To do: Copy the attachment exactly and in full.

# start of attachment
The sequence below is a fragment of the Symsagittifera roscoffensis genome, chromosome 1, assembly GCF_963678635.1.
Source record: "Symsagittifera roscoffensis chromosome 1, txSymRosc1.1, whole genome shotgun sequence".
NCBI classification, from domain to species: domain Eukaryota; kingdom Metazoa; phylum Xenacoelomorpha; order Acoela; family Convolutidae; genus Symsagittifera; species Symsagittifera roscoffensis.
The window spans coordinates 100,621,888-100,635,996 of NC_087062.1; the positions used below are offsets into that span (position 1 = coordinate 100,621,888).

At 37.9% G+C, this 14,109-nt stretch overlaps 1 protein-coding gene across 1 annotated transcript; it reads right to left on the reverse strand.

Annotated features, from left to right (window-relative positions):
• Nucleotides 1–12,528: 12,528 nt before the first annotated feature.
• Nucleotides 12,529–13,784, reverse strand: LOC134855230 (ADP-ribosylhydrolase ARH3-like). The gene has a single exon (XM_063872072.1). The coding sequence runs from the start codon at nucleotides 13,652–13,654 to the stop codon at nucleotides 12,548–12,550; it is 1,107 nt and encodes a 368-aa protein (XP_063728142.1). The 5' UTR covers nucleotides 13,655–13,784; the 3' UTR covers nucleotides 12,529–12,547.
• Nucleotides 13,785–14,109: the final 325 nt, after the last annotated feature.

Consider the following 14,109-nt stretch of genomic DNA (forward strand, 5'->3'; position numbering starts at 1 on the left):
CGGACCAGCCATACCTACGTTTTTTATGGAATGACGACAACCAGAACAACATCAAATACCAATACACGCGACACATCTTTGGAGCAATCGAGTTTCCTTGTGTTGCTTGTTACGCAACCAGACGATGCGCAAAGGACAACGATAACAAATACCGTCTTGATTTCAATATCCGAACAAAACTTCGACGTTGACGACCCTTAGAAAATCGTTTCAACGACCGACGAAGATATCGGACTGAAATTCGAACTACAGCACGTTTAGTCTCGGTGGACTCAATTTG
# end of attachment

The sequence below is a fragment of the Symsagittifera roscoffensis genome, chromosome 1, assembly GCF_963678635.1.
Source record: "Symsagittifera roscoffensis chromosome 1, txSymRosc1.1, whole genome shotgun sequence".
NCBI classification, from domain to species: domain Eukaryota; kingdom Metazoa; phylum Xenacoelomorpha; order Acoela; family Convolutidae; genus Symsagittifera; species Symsagittifera roscoffensis.
The window spans coordinates 100,621,888-100,635,996 of NC_087062.1; the positions used below are offsets into that span (position 1 = coordinate 100,621,888).

At 37.9% G+C, this 14,109-nt stretch overlaps 1 protein-coding gene across 1 annotated transcript; it reads right to left on the reverse strand.

Annotated features, from left to right (window-relative positions):
• Nucleotides 1–12,528: 12,528 nt before the first annotated feature.
• Nucleotides 12,529–13,784, reverse strand: LOC134855230 (ADP-ribosylhydrolase ARH3-like). The gene has a single exon (XM_063872072.1). The coding sequence runs from the start codon at nucleotides 13,652–13,654 to the stop codon at nucleotides 12,548–12,550; it is 1,107 nt and encodes a 368-aa protein (XP_063728142.1). The 5' UTR covers nucleotides 13,655–13,784; the 3' UTR covers nucleotides 12,529–12,547.
• Nucleotides 13,785–14,109: the final 325 nt, after the last annotated feature.

Consider the following 14,109-nt stretch of genomic DNA (forward strand, 5'->3'; position numbering starts at 1 on the left):
CGGACCAGCCATACCTACGTTTTTTATGGAATGACGACAACCAGAACAACATCAAATACCAATACACGCGACACATCTTTGGAGCAATCGAGTTTCCTTGTGTTGCTTGTTACGCAACCAGACGATGCGCAAAGGACAACGATAACAAATACCGTCTTGATTTCAATATCCGAACAAAACTTCGACGTTGACGACCCTTAGAAAATCGTTTCAACGACCGACGAAGATATCGGACTGAAATTCGAACTACAGCACGTTTAGTCTCGGTGGACTCAATTTG